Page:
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Related Categories: California | Racial Justice
View events for the week of 8/28/2020
"The Last Black Man in San Francisco" Film Screening & Discussion
Date Friday August 28
Time 6:00 PM - 8:00 PM
Event Type Screening
Organizer/AuthorMechanics' Institute Library of San Francisco
Location Details
Online via Zoom
Black Lives in Film: "The Last Black Man in San Francisco" Film Screening & Discussion

"Black Lives in Film" is the August theme at CinemaLit, a film screening and discussion series sponsored by the Mechanics' Institute Library of San Francisco.

Fri, Aug 28, 2020, 6:00 PM PDT

Cost: FREE

RSVP: https://www.eventbrite.com/e/a-zoom-discussion-of-the-last-black-man-in-san-francisco-2019-121-minutes-registration-115291945312

Come join a screening and discussion of "The Last Black Man in San Francisco" (2019,
120 min) which follows the journey of a young Black man desperate to reclaim the Victorian house once owned by his grandfather in San Francisco's Fillmore neighborhood, at one time a thriving center of African American homes and businesses before racially discriminating redevelopment.and gentrification.

The making of "The Last Black Man in San Francisco" is a lesson in tenacity, creative thinking, and problem solving needed by talented young filmmakers in the 21st century. Millennials
Joe Talbot, director and co-screenwriter, and co-screenwriter Jimmie Fails were best childhood friends growing up in Bernal Heights.

As teenagers, the idea of making a movie starring Fails and based loosely on his life took shape. He remembers the Fillmore Victorian home of his grandfather, foreclosed when the family couldn't meet expenses as the neighborhood gentrified. Fails' dream of returning and reclaiming the property became a consuming personal quest.

"Weird as it sounds, this movie is a love story about me and a house," says Fails.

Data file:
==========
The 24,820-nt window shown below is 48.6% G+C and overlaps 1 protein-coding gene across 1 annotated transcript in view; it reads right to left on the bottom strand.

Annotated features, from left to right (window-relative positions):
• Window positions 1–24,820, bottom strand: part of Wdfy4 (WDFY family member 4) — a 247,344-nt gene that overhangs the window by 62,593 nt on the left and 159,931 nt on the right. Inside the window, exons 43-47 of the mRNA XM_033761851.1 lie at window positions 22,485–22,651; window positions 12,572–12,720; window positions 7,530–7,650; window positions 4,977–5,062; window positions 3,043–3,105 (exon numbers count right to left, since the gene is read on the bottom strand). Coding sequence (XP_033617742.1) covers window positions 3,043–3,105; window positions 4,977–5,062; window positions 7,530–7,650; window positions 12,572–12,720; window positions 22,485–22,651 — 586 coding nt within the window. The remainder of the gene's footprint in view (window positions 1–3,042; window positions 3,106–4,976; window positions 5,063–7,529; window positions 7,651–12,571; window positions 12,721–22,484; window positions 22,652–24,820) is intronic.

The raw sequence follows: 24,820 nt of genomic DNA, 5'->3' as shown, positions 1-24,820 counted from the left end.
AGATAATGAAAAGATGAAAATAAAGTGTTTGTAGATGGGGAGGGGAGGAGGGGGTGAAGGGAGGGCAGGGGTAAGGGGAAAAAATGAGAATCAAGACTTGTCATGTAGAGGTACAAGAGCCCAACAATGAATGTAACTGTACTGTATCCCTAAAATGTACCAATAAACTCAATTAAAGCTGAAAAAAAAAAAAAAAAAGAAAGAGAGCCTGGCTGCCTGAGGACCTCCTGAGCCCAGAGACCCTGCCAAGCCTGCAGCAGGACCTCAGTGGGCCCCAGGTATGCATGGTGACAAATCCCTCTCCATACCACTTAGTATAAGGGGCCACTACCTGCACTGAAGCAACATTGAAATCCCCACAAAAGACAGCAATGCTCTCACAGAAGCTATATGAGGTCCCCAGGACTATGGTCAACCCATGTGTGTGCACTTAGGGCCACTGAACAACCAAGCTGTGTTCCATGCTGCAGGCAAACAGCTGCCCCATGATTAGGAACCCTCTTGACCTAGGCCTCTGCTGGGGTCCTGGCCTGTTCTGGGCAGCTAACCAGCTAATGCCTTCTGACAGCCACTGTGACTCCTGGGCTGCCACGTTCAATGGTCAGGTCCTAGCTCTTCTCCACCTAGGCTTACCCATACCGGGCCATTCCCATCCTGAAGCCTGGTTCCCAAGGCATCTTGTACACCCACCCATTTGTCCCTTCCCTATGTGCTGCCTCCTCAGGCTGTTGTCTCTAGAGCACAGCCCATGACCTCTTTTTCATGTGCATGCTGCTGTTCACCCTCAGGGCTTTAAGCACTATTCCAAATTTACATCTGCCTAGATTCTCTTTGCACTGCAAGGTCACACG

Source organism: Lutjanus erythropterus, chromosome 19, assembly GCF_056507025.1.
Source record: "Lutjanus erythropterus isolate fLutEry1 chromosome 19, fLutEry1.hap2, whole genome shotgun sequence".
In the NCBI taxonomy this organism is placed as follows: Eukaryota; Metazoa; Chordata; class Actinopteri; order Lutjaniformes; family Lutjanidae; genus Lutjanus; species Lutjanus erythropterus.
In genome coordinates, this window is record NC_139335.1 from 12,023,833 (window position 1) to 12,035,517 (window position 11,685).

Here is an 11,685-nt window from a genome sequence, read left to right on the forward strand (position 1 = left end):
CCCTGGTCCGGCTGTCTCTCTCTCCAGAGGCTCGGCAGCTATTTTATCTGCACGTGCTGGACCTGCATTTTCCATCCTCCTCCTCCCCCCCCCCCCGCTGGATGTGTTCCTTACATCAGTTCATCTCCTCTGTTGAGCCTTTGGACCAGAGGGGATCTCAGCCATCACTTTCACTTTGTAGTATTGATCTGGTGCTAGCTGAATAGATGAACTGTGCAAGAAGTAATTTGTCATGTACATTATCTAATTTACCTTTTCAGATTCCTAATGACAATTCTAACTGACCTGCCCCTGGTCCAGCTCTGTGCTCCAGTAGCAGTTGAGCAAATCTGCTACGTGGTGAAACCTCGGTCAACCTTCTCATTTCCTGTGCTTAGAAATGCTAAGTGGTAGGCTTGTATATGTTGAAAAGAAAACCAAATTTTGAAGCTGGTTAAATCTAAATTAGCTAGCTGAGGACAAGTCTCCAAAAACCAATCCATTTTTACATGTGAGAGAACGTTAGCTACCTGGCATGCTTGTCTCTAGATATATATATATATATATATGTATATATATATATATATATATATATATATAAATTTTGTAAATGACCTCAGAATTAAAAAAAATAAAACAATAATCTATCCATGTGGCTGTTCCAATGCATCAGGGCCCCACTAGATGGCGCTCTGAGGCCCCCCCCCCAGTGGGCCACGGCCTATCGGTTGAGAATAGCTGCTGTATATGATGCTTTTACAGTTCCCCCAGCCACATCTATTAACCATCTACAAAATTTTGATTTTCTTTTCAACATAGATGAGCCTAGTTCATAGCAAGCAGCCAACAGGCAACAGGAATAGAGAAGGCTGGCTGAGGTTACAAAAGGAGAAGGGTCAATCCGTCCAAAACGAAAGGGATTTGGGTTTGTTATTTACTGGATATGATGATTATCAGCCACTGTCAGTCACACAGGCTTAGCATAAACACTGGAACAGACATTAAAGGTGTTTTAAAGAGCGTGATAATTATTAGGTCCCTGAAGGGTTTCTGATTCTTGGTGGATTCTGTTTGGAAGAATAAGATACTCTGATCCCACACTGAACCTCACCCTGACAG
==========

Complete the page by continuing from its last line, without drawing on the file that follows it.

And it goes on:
Being set in a city losing the battle against gentrification, the film gains further resonance by the ever-changing architectural and demographic face of San Francisco. Talbot and his crew had to stay ahead of demolition and construction to keep the film's visual continuity. And the title nearly isn't hyperbole. The United States is 13.4% black. San Francisco is less than 6%.

"A lot of people who originally came here were escaping something, or wanted to be part of a culture," said Talbot. "A lot of the anxiety we feel now is that people are no longer coming to San Francisco because they want to be part of San Francisco. They're just coming for the gold rush."

Adds Fails: "We're San Francisco natives. The movie isn't some hateful diatribe against people coming in – we're just angry we no longer get to have the city that inspired us and nurtured us."

Talbot had never directed a feature film, and secured funding from a Kickstarter campaign. Eventually, "The Last Black Man in San Francisco" won awards at Sundance, and appeared on many "Best" lists of 2019. This wistful, deftly understated and self-assured film mixes a deep love of San Francisco with universal themes of home and belonging.
Added to the calendar on Thursday Aug 13th, 2020 3:47 PM
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